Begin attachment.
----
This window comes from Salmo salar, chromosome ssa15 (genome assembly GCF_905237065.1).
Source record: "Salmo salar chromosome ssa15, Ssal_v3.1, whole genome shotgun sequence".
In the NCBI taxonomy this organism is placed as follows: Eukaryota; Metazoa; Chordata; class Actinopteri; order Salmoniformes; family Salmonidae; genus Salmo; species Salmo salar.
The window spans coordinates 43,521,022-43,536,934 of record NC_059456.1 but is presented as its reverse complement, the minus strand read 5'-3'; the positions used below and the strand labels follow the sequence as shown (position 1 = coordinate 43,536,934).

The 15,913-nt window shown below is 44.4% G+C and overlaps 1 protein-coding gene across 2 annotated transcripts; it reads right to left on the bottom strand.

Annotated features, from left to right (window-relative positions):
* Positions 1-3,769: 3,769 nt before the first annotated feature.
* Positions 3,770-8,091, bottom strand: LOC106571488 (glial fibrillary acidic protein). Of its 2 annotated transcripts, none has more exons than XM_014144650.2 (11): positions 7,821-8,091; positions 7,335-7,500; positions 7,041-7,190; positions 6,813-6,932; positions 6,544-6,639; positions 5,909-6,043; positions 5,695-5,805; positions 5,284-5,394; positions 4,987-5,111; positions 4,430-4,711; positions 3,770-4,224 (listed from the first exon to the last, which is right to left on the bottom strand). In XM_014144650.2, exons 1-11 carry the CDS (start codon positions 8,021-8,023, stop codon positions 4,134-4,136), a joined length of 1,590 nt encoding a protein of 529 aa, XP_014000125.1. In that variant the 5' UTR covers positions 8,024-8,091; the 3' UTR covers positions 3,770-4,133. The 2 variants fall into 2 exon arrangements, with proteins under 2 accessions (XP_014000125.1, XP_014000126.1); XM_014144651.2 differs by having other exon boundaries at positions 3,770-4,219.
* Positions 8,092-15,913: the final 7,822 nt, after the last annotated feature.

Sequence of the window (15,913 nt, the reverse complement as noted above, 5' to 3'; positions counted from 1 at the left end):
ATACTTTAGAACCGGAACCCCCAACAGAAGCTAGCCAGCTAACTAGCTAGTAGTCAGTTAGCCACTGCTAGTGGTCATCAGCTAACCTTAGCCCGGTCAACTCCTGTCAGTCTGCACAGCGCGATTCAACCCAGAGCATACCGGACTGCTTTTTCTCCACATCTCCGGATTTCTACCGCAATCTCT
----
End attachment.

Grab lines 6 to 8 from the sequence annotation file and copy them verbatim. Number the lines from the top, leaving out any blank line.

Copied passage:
Annotated features, from left to right (window-relative positions):
* Positions 1-3,769: 3,769 nt before the first annotated feature.
* Positions 3,770-8,091, bottom strand: LOC106571488 (glial fibrillary acidic protein). Of its 2 annotated transcripts, none has more exons than XM_014144650.2 (11): positions 7,821-8,091; positions 7,335-7,500; positions 7,041-7,190; positions 6,813-6,932; positions 6,544-6,639; positions 5,909-6,043; positions 5,695-5,805; positions 5,284-5,394; positions 4,987-5,111; positions 4,430-4,711; positions 3,770-4,224 (listed from the first exon to the last, which is right to left on the bottom strand). In XM_014144650.2, exons 1-11 carry the CDS (start codon positions 8,021-8,023, stop codon positions 4,134-4,136), a joined length of 1,590 nt encoding a protein of 529 aa, XP_014000125.1. In that variant the 5' UTR covers positions 8,024-8,091; the 3' UTR covers positions 3,770-4,133. The 2 variants fall into 2 exon arrangements, with proteins under 2 accessions (XP_014000125.1, XP_014000126.1); XM_014144651.2 differs by having other exon boundaries at positions 3,770-4,219.